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1987 - Hardest Lesson

During economic downturn of the 1980’s my motor parts business began trading at a loss. After putting ten years hard work into it I was saddened to let the company go but had little option only to close it down in 1987. I immediately started as a self-employed sign maker in a shed behind my house with the new signmaking machine, lots of enthusiasm - but little else - and promptly went broke again! While the signmaking machine and business concept made absolute sense I simply had no customer base starting from scratch. It was unbelievably difficult to convince people to move from traditional painted signs to signs with vinyl lettering! Likewise, it was almost impossible to convince people to change from hand-painted signwriting of vans and trucks to machine cut self-adhesive lettering. Nowadays, it would be difficult to find any vehicle that has been signed without adhesive vinyl! With the financial assistance of a good friend I started again and moved to a small rented premises in an industrial park on the southside of the city.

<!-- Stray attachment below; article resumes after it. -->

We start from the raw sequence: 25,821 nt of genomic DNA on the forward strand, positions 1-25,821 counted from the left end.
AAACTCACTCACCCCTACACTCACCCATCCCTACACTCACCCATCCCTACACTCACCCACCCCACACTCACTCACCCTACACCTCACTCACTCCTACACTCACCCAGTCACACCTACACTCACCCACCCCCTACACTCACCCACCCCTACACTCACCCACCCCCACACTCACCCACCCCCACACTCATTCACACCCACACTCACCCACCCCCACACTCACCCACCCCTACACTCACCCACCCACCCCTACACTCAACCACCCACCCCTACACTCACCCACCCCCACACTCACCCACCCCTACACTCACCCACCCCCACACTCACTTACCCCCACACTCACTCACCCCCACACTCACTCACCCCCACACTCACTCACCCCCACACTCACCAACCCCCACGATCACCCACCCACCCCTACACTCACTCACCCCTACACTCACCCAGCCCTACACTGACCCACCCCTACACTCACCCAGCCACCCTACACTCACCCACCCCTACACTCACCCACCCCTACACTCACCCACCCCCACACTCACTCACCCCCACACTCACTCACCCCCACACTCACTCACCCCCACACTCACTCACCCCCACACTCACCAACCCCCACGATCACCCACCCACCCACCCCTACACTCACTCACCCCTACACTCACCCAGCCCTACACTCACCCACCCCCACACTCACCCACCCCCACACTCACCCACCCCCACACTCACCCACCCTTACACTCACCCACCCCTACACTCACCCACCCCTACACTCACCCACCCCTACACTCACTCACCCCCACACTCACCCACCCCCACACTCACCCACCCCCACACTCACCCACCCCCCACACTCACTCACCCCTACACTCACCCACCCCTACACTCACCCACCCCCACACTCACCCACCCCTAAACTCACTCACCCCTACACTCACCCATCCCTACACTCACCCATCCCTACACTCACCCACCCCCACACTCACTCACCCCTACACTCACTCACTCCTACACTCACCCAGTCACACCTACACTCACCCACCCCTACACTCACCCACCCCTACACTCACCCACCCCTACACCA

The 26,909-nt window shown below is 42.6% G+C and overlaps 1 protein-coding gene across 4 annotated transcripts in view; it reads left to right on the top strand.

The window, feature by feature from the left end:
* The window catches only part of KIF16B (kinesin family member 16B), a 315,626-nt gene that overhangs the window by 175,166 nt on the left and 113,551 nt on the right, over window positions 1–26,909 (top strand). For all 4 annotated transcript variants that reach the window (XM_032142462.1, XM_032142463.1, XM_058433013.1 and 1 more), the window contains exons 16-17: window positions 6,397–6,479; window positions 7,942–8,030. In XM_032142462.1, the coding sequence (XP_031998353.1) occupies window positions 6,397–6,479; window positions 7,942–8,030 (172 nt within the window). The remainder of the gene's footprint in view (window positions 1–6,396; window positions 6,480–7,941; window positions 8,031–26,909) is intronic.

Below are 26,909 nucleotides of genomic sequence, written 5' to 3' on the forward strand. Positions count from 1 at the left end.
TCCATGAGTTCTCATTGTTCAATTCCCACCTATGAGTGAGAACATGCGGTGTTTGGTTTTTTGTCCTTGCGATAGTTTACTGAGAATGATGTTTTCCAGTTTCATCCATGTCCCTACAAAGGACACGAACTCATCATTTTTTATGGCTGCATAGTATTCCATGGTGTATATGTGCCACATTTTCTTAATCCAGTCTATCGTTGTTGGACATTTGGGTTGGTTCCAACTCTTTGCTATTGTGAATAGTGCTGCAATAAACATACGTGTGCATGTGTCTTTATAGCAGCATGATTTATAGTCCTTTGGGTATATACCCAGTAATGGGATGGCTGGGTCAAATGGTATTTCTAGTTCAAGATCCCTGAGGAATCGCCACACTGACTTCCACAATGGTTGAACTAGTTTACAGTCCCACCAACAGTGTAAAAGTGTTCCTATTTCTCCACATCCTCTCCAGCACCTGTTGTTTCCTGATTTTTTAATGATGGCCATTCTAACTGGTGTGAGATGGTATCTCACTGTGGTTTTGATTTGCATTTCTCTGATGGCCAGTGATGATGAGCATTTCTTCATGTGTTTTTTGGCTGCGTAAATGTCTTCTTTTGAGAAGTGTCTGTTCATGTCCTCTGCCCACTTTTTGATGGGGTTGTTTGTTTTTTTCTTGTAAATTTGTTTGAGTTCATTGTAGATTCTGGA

It was extremely difficult to get the business up and running while money lenders continued to pile more interest on top of existing debt. I did finally manage to clear that debt many years later and, looking back now, it was probably both the hardest and best lesson I ever learned in business. Debt is a killer of new small business and over-borrowing should be avoided like the plague. Instead, we have a culture of borrowing actively promoted and encouraged by Goverment itself which now has our small country swimming, if not yet drowning, in a sea of debt.
 

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